The Age of Innocence HTML version
The Countess Olenska had said "after five"; and at half after the hour Newland
Archer rang the bell of the peeling stucco house with a giant wisteria throttling its
feeble cast-iron balcony, which she had hired, far down West Twenty-third Street,
from the vagabond Medora.
It was certainly a strange quarter to have settled in. Small dress-makers, bird-
stuffers and "people who wrote" were her nearest neighbours; and further down
the dishevelled street Archer recognised a dilapidated wooden house, at the end
of a paved path, in which a writer and journalist called Winsett, whom he used to
come across now and then, had mentioned that he lived. Winsett did not invite
people to his house; but he had once pointed it out to Archer in the course of a
nocturnal stroll, and the latter had asked himself, with a little shiver, if the
humanities were so meanly housed in other capitals.
Madame Olenska's own dwelling was redeemed from the same appearance only
by a little more paint about the window-frames; and as Archer mustered its
modest front he said to himself that the Polish Count must have robbed her of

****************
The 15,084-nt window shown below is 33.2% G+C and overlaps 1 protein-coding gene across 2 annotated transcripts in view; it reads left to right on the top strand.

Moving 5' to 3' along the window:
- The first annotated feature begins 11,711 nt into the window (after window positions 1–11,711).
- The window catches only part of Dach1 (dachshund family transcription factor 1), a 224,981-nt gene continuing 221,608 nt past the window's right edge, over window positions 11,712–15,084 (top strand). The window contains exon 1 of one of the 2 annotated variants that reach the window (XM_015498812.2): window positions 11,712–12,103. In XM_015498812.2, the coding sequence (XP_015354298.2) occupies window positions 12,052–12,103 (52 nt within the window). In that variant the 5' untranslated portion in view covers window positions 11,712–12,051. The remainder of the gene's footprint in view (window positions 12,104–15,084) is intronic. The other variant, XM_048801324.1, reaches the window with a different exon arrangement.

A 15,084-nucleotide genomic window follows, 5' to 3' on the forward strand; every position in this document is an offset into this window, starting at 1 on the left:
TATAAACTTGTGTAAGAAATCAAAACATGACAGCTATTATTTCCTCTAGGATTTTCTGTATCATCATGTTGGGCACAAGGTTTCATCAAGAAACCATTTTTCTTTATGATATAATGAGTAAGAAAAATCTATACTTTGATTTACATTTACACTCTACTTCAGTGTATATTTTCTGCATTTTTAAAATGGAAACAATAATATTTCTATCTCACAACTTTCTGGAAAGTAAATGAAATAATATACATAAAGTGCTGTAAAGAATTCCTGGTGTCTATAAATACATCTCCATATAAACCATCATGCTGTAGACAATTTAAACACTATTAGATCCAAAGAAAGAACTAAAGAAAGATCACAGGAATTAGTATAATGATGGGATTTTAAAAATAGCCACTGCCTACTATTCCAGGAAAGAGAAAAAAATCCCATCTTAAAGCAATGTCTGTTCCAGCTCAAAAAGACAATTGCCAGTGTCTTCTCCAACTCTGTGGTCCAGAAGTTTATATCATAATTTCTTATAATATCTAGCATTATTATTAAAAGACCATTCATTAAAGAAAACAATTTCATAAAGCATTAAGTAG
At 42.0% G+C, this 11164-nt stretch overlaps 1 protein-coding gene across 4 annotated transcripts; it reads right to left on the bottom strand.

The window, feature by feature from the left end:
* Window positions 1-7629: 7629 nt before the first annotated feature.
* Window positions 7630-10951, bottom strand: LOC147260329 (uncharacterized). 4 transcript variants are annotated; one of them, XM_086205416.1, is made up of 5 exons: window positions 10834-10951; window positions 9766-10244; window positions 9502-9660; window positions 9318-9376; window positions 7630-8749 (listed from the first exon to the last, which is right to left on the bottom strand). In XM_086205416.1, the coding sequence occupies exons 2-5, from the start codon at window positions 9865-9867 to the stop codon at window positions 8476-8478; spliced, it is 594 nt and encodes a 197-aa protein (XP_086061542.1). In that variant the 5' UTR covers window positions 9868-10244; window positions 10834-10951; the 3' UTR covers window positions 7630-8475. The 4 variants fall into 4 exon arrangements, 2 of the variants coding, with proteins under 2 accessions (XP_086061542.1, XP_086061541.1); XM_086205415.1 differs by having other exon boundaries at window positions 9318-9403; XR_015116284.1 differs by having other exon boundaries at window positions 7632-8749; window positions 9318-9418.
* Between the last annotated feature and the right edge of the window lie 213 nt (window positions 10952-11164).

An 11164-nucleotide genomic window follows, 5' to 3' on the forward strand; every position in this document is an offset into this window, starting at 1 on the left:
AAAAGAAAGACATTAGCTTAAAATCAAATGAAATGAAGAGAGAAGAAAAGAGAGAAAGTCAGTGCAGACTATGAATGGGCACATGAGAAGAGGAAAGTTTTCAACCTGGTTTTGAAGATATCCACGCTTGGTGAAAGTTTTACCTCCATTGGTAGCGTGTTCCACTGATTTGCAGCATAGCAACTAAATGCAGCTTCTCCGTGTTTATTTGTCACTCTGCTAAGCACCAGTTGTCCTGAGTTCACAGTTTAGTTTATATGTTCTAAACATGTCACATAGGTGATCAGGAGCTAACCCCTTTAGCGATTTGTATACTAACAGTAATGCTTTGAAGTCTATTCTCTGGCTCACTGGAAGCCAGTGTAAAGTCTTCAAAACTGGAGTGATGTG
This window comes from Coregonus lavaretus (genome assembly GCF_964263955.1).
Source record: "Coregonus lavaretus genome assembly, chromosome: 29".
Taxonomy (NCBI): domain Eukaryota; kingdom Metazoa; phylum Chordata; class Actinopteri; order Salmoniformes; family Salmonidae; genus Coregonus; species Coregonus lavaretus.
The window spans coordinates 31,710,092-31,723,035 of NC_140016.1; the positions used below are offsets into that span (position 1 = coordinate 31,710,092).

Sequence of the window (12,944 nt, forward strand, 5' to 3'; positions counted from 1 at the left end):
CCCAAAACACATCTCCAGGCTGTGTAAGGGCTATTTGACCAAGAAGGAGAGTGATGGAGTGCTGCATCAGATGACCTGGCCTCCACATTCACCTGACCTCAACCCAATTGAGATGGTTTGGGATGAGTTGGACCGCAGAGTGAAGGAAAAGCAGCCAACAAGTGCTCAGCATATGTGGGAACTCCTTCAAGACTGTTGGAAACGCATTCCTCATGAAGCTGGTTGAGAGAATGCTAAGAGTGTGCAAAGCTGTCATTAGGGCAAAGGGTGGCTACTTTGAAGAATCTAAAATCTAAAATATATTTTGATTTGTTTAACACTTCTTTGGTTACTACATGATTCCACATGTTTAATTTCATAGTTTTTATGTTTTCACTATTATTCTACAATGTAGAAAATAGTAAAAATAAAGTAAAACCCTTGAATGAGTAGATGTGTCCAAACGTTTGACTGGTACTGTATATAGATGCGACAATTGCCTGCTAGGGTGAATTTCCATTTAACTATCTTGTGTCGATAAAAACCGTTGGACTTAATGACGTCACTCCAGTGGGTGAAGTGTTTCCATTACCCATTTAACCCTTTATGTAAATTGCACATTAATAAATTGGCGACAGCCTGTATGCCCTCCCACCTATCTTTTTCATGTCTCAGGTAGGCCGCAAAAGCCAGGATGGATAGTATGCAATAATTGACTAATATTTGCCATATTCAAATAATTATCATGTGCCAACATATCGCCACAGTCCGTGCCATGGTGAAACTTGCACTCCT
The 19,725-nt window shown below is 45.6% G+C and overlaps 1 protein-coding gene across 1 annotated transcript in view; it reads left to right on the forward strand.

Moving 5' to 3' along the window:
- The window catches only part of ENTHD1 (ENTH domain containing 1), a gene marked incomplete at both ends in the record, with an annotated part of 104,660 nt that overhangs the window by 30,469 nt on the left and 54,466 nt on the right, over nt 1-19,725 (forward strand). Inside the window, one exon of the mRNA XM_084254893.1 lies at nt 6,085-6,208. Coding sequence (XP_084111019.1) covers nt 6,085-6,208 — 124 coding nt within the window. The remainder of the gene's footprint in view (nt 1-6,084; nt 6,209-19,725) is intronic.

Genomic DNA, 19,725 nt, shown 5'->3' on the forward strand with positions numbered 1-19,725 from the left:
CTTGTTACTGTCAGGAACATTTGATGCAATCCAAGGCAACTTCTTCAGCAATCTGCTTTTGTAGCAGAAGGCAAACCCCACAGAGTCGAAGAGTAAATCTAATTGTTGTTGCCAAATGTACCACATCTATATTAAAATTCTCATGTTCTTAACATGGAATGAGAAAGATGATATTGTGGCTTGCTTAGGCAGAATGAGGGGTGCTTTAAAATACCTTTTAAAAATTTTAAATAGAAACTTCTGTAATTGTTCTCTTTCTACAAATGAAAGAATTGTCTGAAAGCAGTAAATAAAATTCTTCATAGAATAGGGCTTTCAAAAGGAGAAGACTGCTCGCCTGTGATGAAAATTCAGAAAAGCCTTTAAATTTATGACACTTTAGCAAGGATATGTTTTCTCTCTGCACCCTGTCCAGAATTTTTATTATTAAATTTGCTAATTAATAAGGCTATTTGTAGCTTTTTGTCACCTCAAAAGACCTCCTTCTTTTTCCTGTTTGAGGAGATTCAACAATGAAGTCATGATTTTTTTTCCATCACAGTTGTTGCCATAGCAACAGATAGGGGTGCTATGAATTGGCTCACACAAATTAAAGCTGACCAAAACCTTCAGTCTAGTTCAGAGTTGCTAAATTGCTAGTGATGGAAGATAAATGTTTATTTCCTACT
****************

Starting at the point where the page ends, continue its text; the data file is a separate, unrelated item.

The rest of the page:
her fortune as well as of her illusions.
The young man had spent an unsatisfactory day. He had lunched with the
Wellands, hoping afterward to carry off May for a walk in the Park. He wanted to
have her to himself, to tell her how enchanting she had looked the night before,
and how proud he was of her, and to press her to hasten their marriage. But Mrs.
Welland had firmly reminded him that the round of family visits was not half over,
and, when he hinted at advancing the date of the wedding, had raised
reproachful eye-brows and sighed out: "Twelve dozen of everything--hand-
Packed in the family landau they rolled from one tribal doorstep to another, and
Archer, when the afternoon's round was over, parted from his betrothed with the
feeling that he had been shown off like a wild animal cunningly trapped. He
supposed that his readings in anthropology caused him to take such a coarse
view of what was after all a simple and natural demonstration of family feeling;
but when he remembered that the Wellands did not expect the wedding to take
place till the following autumn, and pictured what his life would be till then, a
dampness fell upon his spirit.
"Tomorrow," Mrs. Welland called after him, "we'll do the Chiverses and the
Dallases"; and he perceived that she was going through their two families
alphabetically, and that they were only in the first quarter of the alphabet.